Accessibility links

Police Chief Fired After Iraq Suicide Bombings

An Iraqi man weeps over the body of a relative killed in a bomb attack in Ramadi on December 30.

An Iraqi man weeps over the body of a relative killed in a bomb attack in Ramadi on December 30.

RAMADI, Iraq (Reuters) -- The police chief of Iraq's western Anbar Province was fired today and authorities imposed a curfew in its capital Ramadi, after bombings killed 27 people and wounded the provincial governor, police said.

The dismissal of Major-General Tareq Yusuf appeared to reflect concerns about rising violence in Iraq's Sunni Arab heartland before national elections on March 7. Two suicide bombers struck in rapid succession on December 30 near a provincial government headquarters in Ramadi.

Provincial authorities imposed a round-the-clock curfew in the city today, banishing people from the streets, except for emergencies, until further notice.

Anbar's provincial council fired Yusuf as police commander for the province, Police Lieutenant Colonel Jabbar Ajaj said.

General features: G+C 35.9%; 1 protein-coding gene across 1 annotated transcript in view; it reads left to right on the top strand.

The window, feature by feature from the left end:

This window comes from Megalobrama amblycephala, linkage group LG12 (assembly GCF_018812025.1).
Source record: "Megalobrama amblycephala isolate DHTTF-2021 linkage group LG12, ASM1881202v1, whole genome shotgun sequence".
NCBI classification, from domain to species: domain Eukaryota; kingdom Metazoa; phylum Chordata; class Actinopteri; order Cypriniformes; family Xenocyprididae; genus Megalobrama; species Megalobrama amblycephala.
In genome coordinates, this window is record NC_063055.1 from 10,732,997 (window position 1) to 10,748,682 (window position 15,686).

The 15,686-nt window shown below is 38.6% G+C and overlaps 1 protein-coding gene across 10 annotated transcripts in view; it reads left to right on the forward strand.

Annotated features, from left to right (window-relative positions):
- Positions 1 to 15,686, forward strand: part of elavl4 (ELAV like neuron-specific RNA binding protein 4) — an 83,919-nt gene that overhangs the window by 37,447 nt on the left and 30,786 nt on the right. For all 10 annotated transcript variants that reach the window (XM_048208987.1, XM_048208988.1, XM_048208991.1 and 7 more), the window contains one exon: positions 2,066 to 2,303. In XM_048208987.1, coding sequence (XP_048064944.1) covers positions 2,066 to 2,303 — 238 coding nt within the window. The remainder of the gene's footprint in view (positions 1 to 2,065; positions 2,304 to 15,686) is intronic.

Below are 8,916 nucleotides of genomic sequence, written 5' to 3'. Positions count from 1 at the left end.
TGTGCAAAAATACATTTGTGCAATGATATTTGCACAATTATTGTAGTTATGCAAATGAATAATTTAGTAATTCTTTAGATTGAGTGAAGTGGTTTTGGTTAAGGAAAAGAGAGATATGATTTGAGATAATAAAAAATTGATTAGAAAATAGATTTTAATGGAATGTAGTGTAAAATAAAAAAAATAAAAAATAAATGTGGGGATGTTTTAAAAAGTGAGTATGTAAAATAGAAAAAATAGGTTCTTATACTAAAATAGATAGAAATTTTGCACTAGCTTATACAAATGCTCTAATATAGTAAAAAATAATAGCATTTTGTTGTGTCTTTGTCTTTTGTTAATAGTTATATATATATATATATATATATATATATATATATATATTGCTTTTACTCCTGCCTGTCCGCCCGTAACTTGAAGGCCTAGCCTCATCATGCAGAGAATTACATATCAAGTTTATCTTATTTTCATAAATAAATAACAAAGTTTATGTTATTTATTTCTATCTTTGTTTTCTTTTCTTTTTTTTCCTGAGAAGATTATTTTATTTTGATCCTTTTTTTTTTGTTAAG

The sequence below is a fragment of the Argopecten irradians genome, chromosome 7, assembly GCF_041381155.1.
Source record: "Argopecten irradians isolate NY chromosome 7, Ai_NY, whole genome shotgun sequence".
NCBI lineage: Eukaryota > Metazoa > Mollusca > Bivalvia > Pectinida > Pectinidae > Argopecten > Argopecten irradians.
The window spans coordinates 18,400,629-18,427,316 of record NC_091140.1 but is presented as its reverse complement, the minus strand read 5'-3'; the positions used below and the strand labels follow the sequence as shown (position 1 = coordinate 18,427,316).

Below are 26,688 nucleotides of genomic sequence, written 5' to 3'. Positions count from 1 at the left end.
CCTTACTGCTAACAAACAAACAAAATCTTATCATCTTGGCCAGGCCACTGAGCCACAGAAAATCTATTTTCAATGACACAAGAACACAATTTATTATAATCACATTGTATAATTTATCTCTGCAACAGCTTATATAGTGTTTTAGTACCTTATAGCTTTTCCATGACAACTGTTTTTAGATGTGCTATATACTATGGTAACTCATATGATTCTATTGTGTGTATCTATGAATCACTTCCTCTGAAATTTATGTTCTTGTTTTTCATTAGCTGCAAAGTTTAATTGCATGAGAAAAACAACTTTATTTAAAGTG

"The decision came as a result of the attacks which took place yesterday," he said.

Overall violence in Iraq has fallen sharply as the country prepares for the elections and responsibility for security shifts from U.S. to local forces.

But the Ramadi attacks, along with a roadside bombing that killed seven pilgrims in Khalis, north of Baghdad, on December 30, underscored the resilience of the Iraqi insurgency.

The Ramadi bombers appeared to target provincial Governor Qassim Mohammed. Police said the first bomber detonated explosives in a vehicle and a second struck on foot.

Mohammed was flown by U.S. forces to Baghdad for treatment. Sadoon Khraibit, a member of Anbar's governing council, was wounded in the attack and later died in hospital, police said.

Vice President Adel Abdul-Mahdi condemned the Ramadi and Khalis attacks as the work of Al-Qaeda and Saddam Hussein supporters. The killings were designed "to shake stability and peace in the country and to spread fear and terror among the people, especially with the closeness of the parliamentary elections on March 7," he said.

Anbar, the heart of Iraq's Sunni Islamist insurgency following the 2003 overthrow of Saddam Hussein, became relatively secure after tribal leaders stood in opposition to Al-Qaeda insurgents in 2006.

But a series of recent attacks stirred concerns that violence will rise before the parliamentary elections. The Sunni minority, which dominated Iraq under Saddam Hussein, fear the Shi'ite majority could push them from power for good.